My refusal stemmed from the fact that I thought that Messenger wanted way too much user information, and I was not alone in feeling this way.  Messenger wants to access your phone, its camera and your geo-location.  After a while, I started to think that this really wasn’t excessive.  Think about it:  the app needs your phone information because that is the device you will be using it on, it wants access to your camera so you can send pictures through the app, and it wants your geo-location so that your friends can see if you are in their vicinity.

With all of this in mind, all of my good reasons for not downloading Messenger were really just excuses.  I have many apps that need to access my phone and geo-location. The GasBuddy app uses my geo-location to show me which gas stations are close to my location and have the best prices.  I also have both Dunkin Donuts and Starbucks apps that use my phone information so that I can find the nearest locations and get points for purchases so that I can get bonuses, like free beverages or food.  Swarm (formerly known as FourSquare) lets me check in at various locations just by “seeing” where I am.  It also remembers where I’ve been, so if I’m close to that a place I was at previously, that will be one of the choices I have for a check-in.  Scramble with Friends, Words with Friends, Candy Crush…..all of these apps use my phone’s information to allow me to know which of my friends are playing and if they’re available for a game.  If I allow all of this, why would I NOT allow Messenger?  After all, Messenger would be the app that would be one of the more useful ones on my phone!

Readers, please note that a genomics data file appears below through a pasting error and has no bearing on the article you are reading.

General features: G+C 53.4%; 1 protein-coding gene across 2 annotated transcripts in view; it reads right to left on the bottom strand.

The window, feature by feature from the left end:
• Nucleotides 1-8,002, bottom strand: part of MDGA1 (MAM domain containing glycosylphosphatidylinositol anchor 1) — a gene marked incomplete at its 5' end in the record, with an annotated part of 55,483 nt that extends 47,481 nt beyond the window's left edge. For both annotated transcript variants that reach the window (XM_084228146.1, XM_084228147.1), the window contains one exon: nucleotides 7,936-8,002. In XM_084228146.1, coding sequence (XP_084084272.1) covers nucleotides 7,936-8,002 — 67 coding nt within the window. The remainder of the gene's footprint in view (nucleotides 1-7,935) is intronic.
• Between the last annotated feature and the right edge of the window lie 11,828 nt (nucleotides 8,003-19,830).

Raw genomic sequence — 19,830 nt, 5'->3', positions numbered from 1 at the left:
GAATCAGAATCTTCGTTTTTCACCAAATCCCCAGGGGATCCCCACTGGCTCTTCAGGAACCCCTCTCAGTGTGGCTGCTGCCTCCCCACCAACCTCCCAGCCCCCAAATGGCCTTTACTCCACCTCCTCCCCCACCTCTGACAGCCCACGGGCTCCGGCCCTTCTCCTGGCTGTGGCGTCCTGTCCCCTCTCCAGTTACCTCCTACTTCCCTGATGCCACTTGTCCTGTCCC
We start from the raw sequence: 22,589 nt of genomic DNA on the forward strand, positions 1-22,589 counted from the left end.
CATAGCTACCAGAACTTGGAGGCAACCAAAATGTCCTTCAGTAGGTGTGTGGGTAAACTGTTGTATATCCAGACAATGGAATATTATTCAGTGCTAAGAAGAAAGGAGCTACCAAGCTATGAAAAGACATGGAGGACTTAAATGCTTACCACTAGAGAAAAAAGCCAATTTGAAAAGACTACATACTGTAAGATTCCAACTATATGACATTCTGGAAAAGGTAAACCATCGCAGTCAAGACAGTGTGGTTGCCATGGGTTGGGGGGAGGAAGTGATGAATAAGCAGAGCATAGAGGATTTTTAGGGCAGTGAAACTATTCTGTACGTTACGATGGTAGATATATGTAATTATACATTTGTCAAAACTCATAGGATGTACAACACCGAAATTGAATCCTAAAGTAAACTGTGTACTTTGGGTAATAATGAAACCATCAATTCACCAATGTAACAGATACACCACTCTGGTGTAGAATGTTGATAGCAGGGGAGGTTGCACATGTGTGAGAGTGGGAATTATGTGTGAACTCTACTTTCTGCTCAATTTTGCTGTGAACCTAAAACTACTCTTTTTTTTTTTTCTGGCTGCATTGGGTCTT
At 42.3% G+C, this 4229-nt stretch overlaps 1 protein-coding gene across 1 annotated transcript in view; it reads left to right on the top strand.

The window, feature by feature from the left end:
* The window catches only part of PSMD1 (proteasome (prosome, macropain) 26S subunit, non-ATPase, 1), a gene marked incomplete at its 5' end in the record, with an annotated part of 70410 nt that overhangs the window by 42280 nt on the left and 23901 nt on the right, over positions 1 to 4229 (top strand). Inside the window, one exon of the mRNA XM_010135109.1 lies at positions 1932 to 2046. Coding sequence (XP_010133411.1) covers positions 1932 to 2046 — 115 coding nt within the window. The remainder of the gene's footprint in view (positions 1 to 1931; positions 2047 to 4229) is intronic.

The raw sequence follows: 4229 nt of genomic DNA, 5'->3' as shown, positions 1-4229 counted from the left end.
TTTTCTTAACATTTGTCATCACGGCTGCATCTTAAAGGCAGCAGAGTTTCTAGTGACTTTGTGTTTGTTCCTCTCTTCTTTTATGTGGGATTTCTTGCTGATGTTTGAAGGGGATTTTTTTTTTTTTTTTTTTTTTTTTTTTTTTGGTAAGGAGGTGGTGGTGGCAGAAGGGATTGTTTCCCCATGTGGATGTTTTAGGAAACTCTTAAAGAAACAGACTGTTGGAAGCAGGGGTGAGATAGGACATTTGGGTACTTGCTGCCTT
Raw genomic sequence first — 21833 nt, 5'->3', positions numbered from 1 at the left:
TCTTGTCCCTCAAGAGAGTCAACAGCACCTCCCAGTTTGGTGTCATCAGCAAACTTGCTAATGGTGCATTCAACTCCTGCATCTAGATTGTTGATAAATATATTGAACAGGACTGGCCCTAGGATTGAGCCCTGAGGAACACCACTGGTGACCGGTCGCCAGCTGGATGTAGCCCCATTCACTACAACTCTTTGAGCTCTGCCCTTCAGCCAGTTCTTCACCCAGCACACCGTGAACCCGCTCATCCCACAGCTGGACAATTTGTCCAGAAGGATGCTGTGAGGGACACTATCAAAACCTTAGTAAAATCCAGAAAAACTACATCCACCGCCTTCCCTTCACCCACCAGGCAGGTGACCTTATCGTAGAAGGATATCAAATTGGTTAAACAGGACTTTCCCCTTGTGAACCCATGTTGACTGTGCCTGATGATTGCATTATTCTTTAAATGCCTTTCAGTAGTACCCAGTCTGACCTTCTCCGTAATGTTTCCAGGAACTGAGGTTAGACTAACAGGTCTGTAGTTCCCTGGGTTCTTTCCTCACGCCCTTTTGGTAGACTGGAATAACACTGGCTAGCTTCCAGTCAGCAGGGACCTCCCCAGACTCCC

Messenger is a Facebook app.  Facebook already knows all there is to know about me (or all that I feel the need to share).  I don’t allow strangers into my Facebook life, so they wouldn’t be entering my Messenger life.  Not downloading Messenger started to make no sense at all.  In fact, the one thing that would have stopped me from downloading the app is if it asked me for credit card/banking information; it did not ask for any of that.  So, I am now in the ranks of Messenger users and now, a month later, I’m not sorry I gave in.